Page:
Hermanus Whales.JPGTwo years after our maiden voyage, we lucked out and saw a group of humpbacks breaching. Then in 2007, the bar was raised even higher when our boat came upon a humpback “bubblenet feeding,” a rarely seen act in which the whale captures fish by blowing bubbles around a school to bring them up to the surface to keep them from escaping. Once at the surface, the whale lunges upward and gulps down as many fish as it can with their huge mouths. Exciting stuff for kids of all ages.

We continued watching whales during our around-the-world trip in places like Bar Harbor, Maine and the San Juan Islands off northwestern Washington State, where orcas gather every summer.

After we arrived in Africa, instead of heading straight for the bush, our first stop was Hermanus, South Africa, where we were fortunate to catch the tail end of the southern right whale calving season. We got some incredible views of a half-dozen mothers with their newborn calves not more than 100 feet from our boat. Priceless.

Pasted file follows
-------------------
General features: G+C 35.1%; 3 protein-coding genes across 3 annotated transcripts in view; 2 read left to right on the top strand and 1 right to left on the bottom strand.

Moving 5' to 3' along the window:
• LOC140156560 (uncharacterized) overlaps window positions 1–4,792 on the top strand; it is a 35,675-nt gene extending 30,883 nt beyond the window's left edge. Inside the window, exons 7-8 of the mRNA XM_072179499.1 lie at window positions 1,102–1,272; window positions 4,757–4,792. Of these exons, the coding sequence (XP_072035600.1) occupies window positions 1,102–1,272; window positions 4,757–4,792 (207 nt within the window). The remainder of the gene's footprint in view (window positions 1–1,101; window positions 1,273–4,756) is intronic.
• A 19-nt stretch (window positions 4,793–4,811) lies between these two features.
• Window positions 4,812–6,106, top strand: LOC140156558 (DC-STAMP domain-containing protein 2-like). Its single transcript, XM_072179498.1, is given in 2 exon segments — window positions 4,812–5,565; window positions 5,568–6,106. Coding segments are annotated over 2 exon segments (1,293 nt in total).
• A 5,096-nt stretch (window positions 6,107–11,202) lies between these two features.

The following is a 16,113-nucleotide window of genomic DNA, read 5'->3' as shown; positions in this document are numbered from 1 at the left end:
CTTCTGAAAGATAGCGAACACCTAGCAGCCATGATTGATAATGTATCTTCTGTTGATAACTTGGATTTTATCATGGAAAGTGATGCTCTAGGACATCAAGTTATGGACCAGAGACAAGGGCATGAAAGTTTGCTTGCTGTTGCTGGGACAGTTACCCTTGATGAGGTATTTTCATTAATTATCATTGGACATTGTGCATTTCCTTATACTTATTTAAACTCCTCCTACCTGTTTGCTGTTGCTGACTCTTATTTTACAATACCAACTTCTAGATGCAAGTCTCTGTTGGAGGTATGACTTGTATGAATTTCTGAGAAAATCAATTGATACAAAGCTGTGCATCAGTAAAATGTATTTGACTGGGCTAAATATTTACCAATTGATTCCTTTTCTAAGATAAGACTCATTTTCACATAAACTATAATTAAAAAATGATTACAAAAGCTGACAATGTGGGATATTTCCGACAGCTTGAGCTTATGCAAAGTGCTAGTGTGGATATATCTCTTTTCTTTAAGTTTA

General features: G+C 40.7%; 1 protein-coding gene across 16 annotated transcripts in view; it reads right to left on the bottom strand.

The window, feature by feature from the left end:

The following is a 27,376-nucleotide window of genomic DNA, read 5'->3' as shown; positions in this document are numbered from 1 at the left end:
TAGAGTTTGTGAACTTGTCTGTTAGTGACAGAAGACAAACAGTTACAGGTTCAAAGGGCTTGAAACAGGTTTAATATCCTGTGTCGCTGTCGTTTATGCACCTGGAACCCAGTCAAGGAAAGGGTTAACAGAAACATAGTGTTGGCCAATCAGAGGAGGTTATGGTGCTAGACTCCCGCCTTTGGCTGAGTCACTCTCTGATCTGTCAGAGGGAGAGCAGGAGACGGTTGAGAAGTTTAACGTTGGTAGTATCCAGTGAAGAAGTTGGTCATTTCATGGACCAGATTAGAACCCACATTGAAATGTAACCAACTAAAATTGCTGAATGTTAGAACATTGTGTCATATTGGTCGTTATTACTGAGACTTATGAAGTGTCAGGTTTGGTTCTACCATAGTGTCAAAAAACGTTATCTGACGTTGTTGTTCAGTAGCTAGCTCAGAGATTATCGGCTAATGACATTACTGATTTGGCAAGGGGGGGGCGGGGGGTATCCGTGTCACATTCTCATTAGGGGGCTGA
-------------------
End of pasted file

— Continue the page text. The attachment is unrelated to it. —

On our recent spring break in California, we found yet another way to get a glimpse of these majestic creatures. (And no, it wasn’t from the grandstands of Shamu Stadium at Sea World in San Diego.)

Instead, we boarded the 139-foot sailing yacht America to search for grey whales that migrate off the coast of southern California. As eager as the boys were to see more whales, I was equally as excited about the four-hour ocean sail. After all, not too many whale-watching trips are aboard a classic two-masted clipper ship. And get this, the company that operates these daily trips, Dennis Conner’s America’s Cup Experience, even offers a “no seasickness guarantee,” a problem that has frequently plagued my wife and youngest son, Stefan.